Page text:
Sshhh…Ani Ramen Is Open In Montclair


An amazing ramen house opened in Montclair. Don’t tell anyone.


You can understand how I might want to keep the news of Ani Ramen in Montclair a secret. There are certain favorite meals in my family, and ramen (the real stuff) is at the top of the list. Finding authentic ramen usually meant a trip to Manhattan or Mitsuwa Market in Edgewater. Now, Ani Ramen House in Montclair (officially open today after a soft open last week) has made our ramen dreams come true. We just want to be able to get a table.

Walk into Ani Ramen House and your first impression is a fun, funky feast for your eyes. The bold black and white decor makes the most of the restaurant’s modest space. We loved the attention to detail –light fixtures dripping from the ceiling like ramen noodles, newspaper wallpaper on one wall and a whimsical black and white mural on the other.

The menu offers several types of ramen –including a vegetarian broth — and the option to add in marinated soft boiled egg, braised pork belly or pork shoulder as well as homemade seasoning oils so you can kick up the level of spice/heat to your individual liking.

The noodles glistening in our bowls of ramen were incredible and plentiful (if you still crave more, you can order extra for $2). Our host Luck shared that the noodles are from Sun Noodle, the Teterboro-based noodle factory that supplies to Momofuku Noodle Bar. Nary a noodle was left as we emptied our bowls, enjoying comfort food much closer to home.


What we tried and liked (make that loved): Classic Ani ramen, spicy miso ramen, sea salt and chili charred edamame, pork buns with spicy miso mayo and beautiful crispy gyoza — handmade pork-garlic and chive dumplings (above) with a soy sauce-chili oil dipping sauce each created with its own a crunchy “sea fan.”

What we want to come back and try: The brothless ramen and the upcoming duck “ramen project.”

Ani Ramen’s tag line is Slurp. Sip. Repeat.

We are happy to follow these orders again and again.

Ani Ramen, 401 Bloomfield Avenue, Montclair, 973.744.3960

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  1. Different Noodle place, Ani’s owner is the son of the family that owns Spice next door. This place is one of the most exciting new additions in town. Been there twice already, and planning a third trip. Don’t miss the wings and ask for some of the Kimchi on the side. The pickled vegetables that come with the Gyoza are also special.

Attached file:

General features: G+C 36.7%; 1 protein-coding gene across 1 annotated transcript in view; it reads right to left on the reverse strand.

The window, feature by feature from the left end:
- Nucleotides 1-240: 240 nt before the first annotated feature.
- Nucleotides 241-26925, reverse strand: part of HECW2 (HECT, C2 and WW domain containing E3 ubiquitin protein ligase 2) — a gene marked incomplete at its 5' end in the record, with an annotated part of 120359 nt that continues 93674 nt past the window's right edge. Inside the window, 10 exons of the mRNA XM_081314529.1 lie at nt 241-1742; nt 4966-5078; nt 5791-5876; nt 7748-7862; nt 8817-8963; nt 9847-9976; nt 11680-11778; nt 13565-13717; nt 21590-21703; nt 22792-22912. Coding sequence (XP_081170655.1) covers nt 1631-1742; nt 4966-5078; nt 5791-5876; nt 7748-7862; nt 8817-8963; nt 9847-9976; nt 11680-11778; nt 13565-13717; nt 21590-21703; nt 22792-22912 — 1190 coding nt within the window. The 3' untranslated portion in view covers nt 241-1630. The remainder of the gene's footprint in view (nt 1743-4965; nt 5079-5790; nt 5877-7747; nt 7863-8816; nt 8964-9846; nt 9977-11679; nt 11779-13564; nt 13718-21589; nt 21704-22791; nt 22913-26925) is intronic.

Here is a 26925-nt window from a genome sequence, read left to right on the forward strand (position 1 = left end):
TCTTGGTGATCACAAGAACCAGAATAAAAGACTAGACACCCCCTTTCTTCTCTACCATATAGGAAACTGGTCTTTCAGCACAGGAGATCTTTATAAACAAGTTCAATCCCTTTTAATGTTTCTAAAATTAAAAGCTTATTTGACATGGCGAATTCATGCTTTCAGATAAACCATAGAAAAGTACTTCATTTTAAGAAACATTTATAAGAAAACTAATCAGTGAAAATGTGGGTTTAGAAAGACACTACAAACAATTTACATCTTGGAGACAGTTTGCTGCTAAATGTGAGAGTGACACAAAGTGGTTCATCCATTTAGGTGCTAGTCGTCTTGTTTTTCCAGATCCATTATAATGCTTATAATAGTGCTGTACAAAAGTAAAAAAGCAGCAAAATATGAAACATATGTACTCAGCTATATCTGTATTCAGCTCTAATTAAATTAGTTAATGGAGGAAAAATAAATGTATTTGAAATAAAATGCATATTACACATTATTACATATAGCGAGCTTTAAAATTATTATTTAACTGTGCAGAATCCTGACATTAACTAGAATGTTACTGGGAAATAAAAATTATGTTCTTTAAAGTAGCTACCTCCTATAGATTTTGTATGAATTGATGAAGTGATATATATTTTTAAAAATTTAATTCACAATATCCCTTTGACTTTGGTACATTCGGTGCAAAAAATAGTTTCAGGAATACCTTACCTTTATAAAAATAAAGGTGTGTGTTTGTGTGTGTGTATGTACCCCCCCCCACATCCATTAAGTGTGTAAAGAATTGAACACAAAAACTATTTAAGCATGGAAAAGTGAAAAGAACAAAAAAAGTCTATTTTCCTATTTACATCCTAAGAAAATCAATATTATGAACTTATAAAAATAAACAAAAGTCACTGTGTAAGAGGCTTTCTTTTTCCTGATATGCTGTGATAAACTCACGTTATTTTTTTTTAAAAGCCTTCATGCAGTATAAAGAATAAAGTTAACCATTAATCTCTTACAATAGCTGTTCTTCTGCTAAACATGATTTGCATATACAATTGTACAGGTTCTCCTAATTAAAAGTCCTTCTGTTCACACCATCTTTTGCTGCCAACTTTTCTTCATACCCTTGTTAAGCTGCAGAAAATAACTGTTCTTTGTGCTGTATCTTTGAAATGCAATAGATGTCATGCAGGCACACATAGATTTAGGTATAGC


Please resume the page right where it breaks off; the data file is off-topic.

2. msmr – You are correct. Until recemntly, Noodle Cafe was located at 401 Bloomfiekd Ave.

    I am as perplexed as you.

    Same owners? Different owners? Barista, can you help clarify?

  3. Noodle Cafe was operated by the same woman who owns Spice II. She made the decision to close the Cafe and concentrate on Spice II. She told us her son is the owner/operator of Ani. From all early reports, it sounds like a winner. We’ll be sampling it either tomorrow or Friday. Can’t wait.

  4. Wish them the best of luck. Be sure to read their detailed instructions on how to properly eat Ramen on their web site. There have been so many restaurants at this location — Noodle Cafe, Kei Kabob, Habaneros Restaurant just to name a few. Wish there was better parking in this area. But then again don’t we all wish there was better parking in all of Montclair.

  5. Are the folks that own Spice II in Montclair the same people who own Spice in Bloomfield?

  6. No. On the Spice web site they specifically state that they are not affiliated with Spice II.

  7. I’m smiling a bit because ramen (the cheap kind) was an important staple in my diet as a poor college student (as it was with many college students). It has certainly come a long way since then.

  8. Thanks softrider. We love the Spice in Bloomfield but never been to the Montclair Spice.

    Mrs M, I still get nostalgic for my college days when I see those ramen packs at the grocery store. I can taste the MSG laden salty goodness now.

  9. The woman who owns Spice in Montclair, Sherrie, was the original owner of Spice, on Belleville Ave., in Bloomfield.

  10. FYI there’s a world of difference between Nissan’s Cup of Noodles or the cheap ramen packs with their dry soup/spice/msg packets which we all use to eat (and perhaps still do) during our college days compared to the quality and taste of ramen which you can get in Japan or a good ramen restaurant in America. Much of this is due to the time and trouble they take to prepare the underlying broth of the ramen dish. Then there is the quality of the noodles and the additional ingredients you choose to add to the dish.

    If you don’t mind subtitles but you’re interested in seeing an old but entertaining movie about starting a ramen restaurant, check out “Tampopo” which is available in the Montclair library. Otherwise a popular TV series about Japanese culture had a couple of segments on raman. Here are some links to the YouTube copies of these programs:

  11. Tried it, liked it! Will definitely go back to try other dishes. I had the miso ramen, which was very good, although a little spicier than I am used to. The ramen noodles were everything I expected and more. The staff is polite, the service was excellent, and the decor is “downtown chic.” The only thing (and this is not a criticism, just a suggestion) would be to put more veggies in the soup.

  12. Thank G-d we made a reservation tonight…the place was mobbed with people waiting outside. Food all as advertised – we can’t wait to go back. The only issue was the ventilation. It got stuffy until they opened the front door as we requested.

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